Furthermore, this increases profitability and achieves additional lead time advantages by rectifying bottlenecks in the port. “DACHSER’s global network connects all groupage transports on land and water. We link our own sea freight groupage container services to and from Germany to the comprehensive range of services offered by DACHSER European Logistics, thus enabling end-to-end service throughout Europe,” Freydag says. For storage and unloading, DACHSER is increasingly using its own branch infrastructure in addition to the standard container freight stations (CFS) at the ports. When port capacity is limited, companies thus benefit from additional dispatch quality and shorter transit times.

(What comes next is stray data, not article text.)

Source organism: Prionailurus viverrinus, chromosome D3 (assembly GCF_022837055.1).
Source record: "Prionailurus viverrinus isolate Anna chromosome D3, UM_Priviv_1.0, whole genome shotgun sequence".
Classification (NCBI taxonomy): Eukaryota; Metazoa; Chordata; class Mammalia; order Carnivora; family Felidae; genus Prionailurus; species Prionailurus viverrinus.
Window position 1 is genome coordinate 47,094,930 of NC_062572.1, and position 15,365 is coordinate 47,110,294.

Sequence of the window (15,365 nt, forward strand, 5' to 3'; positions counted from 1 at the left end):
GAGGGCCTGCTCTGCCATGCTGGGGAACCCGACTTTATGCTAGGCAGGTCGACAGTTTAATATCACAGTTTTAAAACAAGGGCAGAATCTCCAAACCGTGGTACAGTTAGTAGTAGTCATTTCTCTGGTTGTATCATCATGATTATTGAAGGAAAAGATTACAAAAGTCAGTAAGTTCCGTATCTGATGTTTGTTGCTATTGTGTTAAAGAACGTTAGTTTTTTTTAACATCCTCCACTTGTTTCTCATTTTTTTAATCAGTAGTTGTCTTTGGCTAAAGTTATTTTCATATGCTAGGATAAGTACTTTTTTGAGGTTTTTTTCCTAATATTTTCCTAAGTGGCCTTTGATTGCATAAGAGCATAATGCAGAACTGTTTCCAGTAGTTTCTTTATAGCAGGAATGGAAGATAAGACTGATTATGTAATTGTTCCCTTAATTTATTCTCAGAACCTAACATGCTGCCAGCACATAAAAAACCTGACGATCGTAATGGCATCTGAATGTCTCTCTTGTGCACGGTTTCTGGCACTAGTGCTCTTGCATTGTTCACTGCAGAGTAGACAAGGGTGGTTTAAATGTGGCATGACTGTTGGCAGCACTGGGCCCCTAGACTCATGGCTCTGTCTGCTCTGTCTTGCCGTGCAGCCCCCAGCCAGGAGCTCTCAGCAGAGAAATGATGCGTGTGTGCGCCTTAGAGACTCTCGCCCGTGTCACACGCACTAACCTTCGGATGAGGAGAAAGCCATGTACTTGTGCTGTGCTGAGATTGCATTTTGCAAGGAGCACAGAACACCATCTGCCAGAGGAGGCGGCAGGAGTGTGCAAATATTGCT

This concept, in keeping with the idea of “everything from a single source” links the European overland transport network with the global sea freight network - a feature that not every company can offer. “Thanks to the end-to-end solution of our LCL product, which goes beyond just sea transport, we can maintain high quality across the aforementioned carriers and offer transparent traceability of the goods,” Freydag adds.

The past two years have seen risk minimization in the global movement of goods become a crucial factor for success. To take full advantage of LCL shipping, it is crucial that pick-up and onward carriage are also handled in an integrated manner, thus ensuring expertise in the safe transport of dangerous goods along the entire transport route.